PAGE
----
There was another *huge* problem with the Bush Administration's single-minded push for war in Iraq-- basically it left our interests vulnerable to interference from third parties. I don't know if you saw this but shortly before the invasion (in fact, right when the AUMF was being debated in the Senate), there was a water-rights crisis between Lebannon and Israel. Lebannon calculated (rightly) that the US could not afford for Israel to attack and opened up a new large pumping station. Israel was threatening war (Sharon was stating that it was a cause for war and that it was no different from the 1967 war which he categorized as about water rights). The US sent a mediation team in really fast.... In the end an agreement was reached (largely under US pressure) which allowed Lebannon far more water rights than they had previously exercised.

        Now we are in a position where we are tied up. Our troops are generally needed either at home for emergency management, in Iraq or Afghanistan, or in half a dozen places around the world defending US interests against military threats. We don't have the capacity for another war on this scale without abandoning vital allies somewhere in the world. If we were attacked by, say, Iran, would we respond even if it meant being unable to defend South Korea or Taiwan? Iran and Syria know this, which is why their interests at the moment are best served by keeping us tied up in Iraq and not attacking us in other ways (we can't do anything serious against them using conventional warfare unless we either are freed up in Afghanistan or Iraq, or we are willing to potentially abandon allies. Nuclear options are out unless we are attacked first with nuclear weapons).
      • Re: (Score:3, Insightful)

        by Petrushka (815171)

        The military [...] took full control of a country in less than a month.

        However, in the the void of a government of Iraq, and undefended borders, [...]

        Something weird happened between those two sentences. What was it?

    • Re: (Score:3, Interesting)

      by antifoidulus (807088)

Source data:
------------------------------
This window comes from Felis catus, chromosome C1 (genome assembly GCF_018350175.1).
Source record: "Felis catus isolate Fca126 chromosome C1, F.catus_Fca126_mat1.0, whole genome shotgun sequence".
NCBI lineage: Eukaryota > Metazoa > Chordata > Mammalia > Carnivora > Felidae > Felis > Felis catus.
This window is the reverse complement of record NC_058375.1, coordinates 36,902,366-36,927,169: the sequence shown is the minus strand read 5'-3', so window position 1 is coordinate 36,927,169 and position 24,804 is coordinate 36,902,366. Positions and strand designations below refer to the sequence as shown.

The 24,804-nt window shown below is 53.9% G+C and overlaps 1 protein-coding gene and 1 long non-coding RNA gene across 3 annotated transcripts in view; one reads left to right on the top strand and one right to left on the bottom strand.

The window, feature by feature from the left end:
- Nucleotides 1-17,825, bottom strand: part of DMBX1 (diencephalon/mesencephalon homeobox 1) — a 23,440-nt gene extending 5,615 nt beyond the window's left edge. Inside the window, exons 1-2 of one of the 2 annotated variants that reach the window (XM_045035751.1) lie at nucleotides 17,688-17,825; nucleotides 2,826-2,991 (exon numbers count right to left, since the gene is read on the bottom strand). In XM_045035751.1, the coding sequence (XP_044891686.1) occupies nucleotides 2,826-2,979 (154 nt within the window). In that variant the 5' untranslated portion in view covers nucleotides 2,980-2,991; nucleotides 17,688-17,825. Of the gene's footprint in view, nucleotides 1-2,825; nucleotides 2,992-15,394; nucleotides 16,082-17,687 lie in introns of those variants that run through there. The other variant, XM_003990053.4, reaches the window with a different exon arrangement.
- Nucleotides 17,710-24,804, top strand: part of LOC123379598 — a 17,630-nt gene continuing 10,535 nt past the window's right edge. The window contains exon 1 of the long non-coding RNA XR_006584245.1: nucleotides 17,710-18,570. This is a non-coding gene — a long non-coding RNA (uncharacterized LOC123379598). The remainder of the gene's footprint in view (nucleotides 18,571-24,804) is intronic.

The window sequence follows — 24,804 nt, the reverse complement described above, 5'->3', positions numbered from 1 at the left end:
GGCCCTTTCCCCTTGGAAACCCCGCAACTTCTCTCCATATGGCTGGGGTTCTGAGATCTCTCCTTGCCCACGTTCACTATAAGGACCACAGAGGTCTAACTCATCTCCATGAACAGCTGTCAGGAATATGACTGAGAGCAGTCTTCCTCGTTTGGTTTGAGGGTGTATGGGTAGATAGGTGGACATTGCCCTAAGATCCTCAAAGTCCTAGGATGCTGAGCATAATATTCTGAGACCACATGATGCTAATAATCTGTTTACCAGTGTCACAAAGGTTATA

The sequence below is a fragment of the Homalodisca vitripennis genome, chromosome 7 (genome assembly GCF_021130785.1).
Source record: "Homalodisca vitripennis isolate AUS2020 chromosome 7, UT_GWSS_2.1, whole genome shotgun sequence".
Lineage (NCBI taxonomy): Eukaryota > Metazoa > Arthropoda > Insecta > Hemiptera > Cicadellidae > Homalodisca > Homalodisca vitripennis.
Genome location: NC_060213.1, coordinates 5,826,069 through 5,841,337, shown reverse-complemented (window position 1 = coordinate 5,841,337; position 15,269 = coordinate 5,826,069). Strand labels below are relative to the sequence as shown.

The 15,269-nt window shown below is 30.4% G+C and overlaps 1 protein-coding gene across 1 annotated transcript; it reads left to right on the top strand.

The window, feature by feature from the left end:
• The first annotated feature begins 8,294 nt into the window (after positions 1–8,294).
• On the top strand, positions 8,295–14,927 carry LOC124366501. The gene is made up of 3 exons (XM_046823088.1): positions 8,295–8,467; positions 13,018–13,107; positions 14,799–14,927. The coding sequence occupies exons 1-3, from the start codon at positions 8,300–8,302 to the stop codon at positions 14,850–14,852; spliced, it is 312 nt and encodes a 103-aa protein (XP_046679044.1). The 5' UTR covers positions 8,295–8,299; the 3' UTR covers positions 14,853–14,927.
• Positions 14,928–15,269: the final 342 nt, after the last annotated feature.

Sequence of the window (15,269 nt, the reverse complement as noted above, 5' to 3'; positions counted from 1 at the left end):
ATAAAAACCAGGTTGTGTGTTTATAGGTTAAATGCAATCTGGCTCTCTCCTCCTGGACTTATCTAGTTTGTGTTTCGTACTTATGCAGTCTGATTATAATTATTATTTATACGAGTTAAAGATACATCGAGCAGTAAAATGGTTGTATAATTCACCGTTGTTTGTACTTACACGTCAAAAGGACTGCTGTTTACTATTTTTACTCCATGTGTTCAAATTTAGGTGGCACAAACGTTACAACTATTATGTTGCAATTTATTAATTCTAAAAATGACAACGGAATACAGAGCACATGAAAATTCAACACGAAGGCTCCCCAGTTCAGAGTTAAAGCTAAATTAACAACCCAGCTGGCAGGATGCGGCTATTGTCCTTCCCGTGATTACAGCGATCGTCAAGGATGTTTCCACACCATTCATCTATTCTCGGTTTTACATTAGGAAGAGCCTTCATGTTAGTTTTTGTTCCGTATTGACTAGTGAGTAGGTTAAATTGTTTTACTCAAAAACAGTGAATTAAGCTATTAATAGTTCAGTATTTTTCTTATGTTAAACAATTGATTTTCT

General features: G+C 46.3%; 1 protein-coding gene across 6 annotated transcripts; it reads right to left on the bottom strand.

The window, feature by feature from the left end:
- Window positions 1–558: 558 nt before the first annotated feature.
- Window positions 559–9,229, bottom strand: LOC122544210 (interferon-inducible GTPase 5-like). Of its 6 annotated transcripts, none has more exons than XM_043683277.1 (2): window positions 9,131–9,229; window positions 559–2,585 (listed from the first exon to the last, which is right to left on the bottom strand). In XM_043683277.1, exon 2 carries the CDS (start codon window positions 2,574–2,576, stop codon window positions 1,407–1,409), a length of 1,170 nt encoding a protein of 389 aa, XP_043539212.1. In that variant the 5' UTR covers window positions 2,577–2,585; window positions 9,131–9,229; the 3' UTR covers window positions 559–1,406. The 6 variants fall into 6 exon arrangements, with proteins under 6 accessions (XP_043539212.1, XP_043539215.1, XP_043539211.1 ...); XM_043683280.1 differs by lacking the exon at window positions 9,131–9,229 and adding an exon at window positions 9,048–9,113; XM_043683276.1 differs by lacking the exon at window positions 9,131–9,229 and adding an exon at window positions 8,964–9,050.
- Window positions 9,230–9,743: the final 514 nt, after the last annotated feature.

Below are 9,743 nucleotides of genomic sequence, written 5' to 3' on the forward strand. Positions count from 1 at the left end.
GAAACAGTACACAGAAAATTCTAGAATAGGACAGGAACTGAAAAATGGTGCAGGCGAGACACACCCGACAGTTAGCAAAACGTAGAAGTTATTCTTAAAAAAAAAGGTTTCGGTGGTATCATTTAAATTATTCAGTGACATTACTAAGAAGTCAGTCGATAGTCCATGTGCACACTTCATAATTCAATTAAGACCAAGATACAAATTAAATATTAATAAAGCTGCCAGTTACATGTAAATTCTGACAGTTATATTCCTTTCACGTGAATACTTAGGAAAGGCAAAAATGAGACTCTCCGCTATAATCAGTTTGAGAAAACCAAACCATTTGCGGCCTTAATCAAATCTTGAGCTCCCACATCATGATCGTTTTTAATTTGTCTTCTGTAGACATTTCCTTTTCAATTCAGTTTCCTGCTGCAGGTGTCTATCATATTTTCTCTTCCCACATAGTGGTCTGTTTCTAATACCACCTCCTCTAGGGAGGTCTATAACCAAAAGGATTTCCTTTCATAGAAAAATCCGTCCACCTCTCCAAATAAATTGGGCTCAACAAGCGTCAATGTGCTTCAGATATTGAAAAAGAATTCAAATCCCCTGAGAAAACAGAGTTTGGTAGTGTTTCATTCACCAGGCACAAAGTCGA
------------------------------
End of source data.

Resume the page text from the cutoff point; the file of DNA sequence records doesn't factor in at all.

The major fuckup was going, but if the US was going to go, the second major fuckup was firing all members of the Bath party from their positions, even the ones who only became a member to get the job, and barring them from serving in the government. These were people with lots of experience in keeping things running in shitty conditions. It also let the Sunnis know we were there for petty, petty revenge and the Sunni insurgents interpreted that accordingly.

      Whats even funnier is how Bush kee
    • Re: (Score:3, Interesting)

      by Dachannien (617929)

      How about we blame Rumsfeld, Wolfowitz, and the other "Hawks" for single-mindedly pushing a US foreign policy doctrine of preemption, which led to a war based on falsified "evidence" of a laughable "threat" to the US?

      Keep in mind two things: the intelligence coming out of the end of the Clinton administration indicated that Saddam had WMDs - Clinton himself has said so - and furthermore, Saddam was trying to make it seem like he still had WMDs because he feared the threat of war from Iran.

      In terms of mismanagement of the first half of the war, though, I agree with you that Rumsfeld should catch a lot of the blame. He was touting the leaner meaner military at the time, and it became clear later that substantially high

      • Re: (Score:3, Insightful)

        by Weedlekin (836313)
        "Keep in mind two things: the intelligence coming out of the end of the Clinton administration indicated that Saddam had WMDs - Clinton himself has said so - and furthermore, Saddam was trying to make it seem like he still had WMDs because he feared the threat of war from Iran."

        This does not refute the parent's assertion about the evidence of a threat to the US not being there. Saddam used WMDs in the Iran / Iraq war, and domestically on Kurds, and in both cases, the WMD technology and its delivery systems